Did you know that the province of Girona, where the Costa Brava is located, has 8 natural parks of incredible beauty? The Spanish coast is one of the most biodiverse areas in Europe, making it a perfect destination for nature lovers, birdwatchers and fans of diving and snorkelling. So, if you’re thinking of spending your holidays on the Costa Brava, don’t forget to take a trip to these nature reserves:
- Aiguamolls de l'Empordà
- La Garrotxa Volcanic Zone
- The Cadí-Moixeró
- Cap de Creus
- Baix Ter, Montgrí and the Medes Islands
1. Aiguamolls de l'Empordà
Located in the bay of Roses, the Aiguamolls de l'Empordà Natural Parc is the second most important wetland in Catalonia. It is the perfect place to observe waterfowl and sea birds, as well as migrant birds that stop to rest in this marsh. The park is perfectly outfitted with wooden walkways so you don't miss one part of it. If you’re lucky, you will be able to observe some of the otters that were reintroduced to the area years ago.
2. La Garrotxa Volcanic Zone
If you want to feel the energy of walking on what was once a volcano and looking directly at one of its craters, the La Garrotxa Volcanic Zone natural park is for you. Characterised by forests of holm oaks, oaks and beeches, it has 28 hiking trails of varying difficulties where you can escape from the hustle and bustle of the city and the coast. Absolutely unmissable is a walk through the Fageda d'en Jordà, an incredible beech forest that looks like something out of a fairy tale.
3. The Cadí-Moixeró
About two and a half hours from the Costa Brava, the maritime landscape completely changes and we find ourselves in the middle of the Pyrenees, in a natural park high in the mountains. The Cadí and Moixeró mountain ranges are two of the most impressive in the Pyrenees, with steep slopes and valleys full of meadows and forests. This park is home to emblematic species such as wolves, chamois goat-antelopes, bearded vultures and wood grouse, although you will have to be especially lucky to find them.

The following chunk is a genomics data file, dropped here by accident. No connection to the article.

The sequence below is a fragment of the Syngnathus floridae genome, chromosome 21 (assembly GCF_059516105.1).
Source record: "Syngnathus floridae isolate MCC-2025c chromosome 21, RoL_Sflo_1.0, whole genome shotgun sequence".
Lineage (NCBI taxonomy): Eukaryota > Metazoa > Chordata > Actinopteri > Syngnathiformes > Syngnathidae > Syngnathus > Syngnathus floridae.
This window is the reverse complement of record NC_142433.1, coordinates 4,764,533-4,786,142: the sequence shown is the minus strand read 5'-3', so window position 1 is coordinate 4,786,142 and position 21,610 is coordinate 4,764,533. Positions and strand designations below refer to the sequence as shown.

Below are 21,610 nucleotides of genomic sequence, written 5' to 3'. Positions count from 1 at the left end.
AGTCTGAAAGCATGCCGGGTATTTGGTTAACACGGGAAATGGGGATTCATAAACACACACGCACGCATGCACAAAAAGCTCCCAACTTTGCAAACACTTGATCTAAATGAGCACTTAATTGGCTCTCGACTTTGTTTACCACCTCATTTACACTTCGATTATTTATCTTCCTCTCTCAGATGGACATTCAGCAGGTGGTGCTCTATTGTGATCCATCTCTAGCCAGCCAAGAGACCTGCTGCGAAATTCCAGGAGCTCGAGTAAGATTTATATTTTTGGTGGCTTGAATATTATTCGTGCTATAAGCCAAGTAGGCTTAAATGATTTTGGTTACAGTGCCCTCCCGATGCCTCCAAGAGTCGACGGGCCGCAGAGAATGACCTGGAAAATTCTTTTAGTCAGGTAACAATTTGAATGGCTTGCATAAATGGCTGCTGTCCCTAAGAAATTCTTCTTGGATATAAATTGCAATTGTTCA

4. Cap de Creus
In the northern part of the Costa Brava, occupying the municipalities of Llançà, Cadaqués and Roses, among others, is the Cap de Creus park that includes sea and land. It is an unparalleled place for diving, with well-lit ocean bottoms where you can find meadows of Posidonia oceanica seagrass and red coral, which house a great variety of fish and marine invertebrates. If you don't fancy getting wet, though, you can always enjoy the many cliffs and coves.
5. Baix Ter, Montgrí and the Medes Islands
The park of the Medes Islands mixes coastal mountainous areas, cliffs, coves and marine landscape. It is one of the areas of Spain where it is easy to observe bottlenose dolphins and where you can find large coral communities (especially red coral and violescent sea-whip) full of all types of fish. To warm up after your dive, we recommend a walk through the bushes of its grassy hilltops, letting yourself be captivated by the smell of rosemary and thyme which are native plants of the area.
If you still want more, you can also visit the other natural parks in the area:
- The Montseny: It is the most visited natural park in Catalonia and has countless routes. Declared a Biosphere Reserve by UNESCO in 1978, thanks to its biodiversity and well preserved Mediterranean forests.
- L'Albera: In the northern part of Girona, this park is known as the only area of the Iberian Peninsula where there are still natural populations of Hermann's tortoises.
- The Capçaleres del Ter & del Freser: One of the newest parks in the area, declared in 2015, characterised by Pyrenean landscapes of high mountains. For an unforgettable excursion, take the "zip" train that goes up to the Vall de Núria and enjoy the activities offered according to the season.